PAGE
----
The international team of experts were going to work with scientists in the country to figure out how Covid-19 jumped from animals to humans.
Two members had already set off, but were then told their visas had not been granted.
Others were forced to cancel travel plans just before leaving.
WHO director general Dr Tedros Adhanom Ghebreyesus told a press conference in Geneva, Switzerland: “Today we learned that Chinese officials have not yet finalised the necessary permissions for the team’s arrival in China.
“I have been in contact with senior Chinese officials and I have once again made it clear the mission is a priority for the WHO.”
The mission was due to be led by Peter Ben Embarek, the WHO’s top expert on animal diseases that cross the species barrier.
He went to China on a preliminary mission last July.
WHO emergencies chief Mike Ryan said: “We trust and hope that is just a logistic and bureaucratic issue that can be resolved very quickly.”
Coronavirus cases were first reported in China’s Wuhan, and the initial cluster was linked to the Huanan Seafood Wholesale Market.
However, Chinese diplomats and state media have thrown support behind theories that the virus potentially originated in another country.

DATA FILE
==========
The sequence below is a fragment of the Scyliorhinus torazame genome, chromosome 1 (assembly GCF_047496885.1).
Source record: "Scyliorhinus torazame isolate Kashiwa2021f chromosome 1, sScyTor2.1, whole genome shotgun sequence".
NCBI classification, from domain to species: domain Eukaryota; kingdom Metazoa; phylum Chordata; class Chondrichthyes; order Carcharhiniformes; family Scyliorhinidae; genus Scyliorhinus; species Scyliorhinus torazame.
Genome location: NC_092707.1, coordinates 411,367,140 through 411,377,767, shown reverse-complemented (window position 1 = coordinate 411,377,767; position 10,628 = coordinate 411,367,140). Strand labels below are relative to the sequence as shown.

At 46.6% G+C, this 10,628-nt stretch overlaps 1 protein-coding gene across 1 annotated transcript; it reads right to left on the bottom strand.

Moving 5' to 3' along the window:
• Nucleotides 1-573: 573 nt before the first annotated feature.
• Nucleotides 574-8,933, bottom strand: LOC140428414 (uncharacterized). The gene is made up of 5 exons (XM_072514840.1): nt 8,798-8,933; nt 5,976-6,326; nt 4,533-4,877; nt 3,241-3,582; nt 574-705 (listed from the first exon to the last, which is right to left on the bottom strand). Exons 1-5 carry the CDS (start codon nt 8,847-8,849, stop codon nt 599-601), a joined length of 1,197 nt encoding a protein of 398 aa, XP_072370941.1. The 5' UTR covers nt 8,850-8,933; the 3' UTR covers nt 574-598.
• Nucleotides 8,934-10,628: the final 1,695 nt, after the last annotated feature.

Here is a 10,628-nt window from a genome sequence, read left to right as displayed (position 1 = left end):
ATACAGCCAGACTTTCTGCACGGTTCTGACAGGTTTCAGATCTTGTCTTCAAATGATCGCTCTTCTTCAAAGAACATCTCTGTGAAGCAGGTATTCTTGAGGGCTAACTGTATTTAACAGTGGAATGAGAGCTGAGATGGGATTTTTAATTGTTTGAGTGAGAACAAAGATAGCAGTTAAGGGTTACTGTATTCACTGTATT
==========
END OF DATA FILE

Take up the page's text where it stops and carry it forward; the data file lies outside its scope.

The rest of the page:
Senior diplomat Wang Yi recently said “more and more studies” showed that it emerged in multiple regions.
Ryan has previously called this “highly speculative”.
Wuhan hasn’t reported any new locally transmitted cases of Covid-19 since May.
At the end of January, it went through a gruelling 76-day lockdown that came with just hours’ notice and barred people from leaving their homes.
Roadblocks were erected and planes, trains and buses were banned from entering the city of 11 million people, the capital of Hubei province.
Almost 3,900 of China's 4,636 recorded coronavirus deaths occurred in the city.
The draconian restrictions began to ease in March, before the lockdown was fully lifted in April.
On New Year’s Eve, people packed the city’s streets and nightclubs.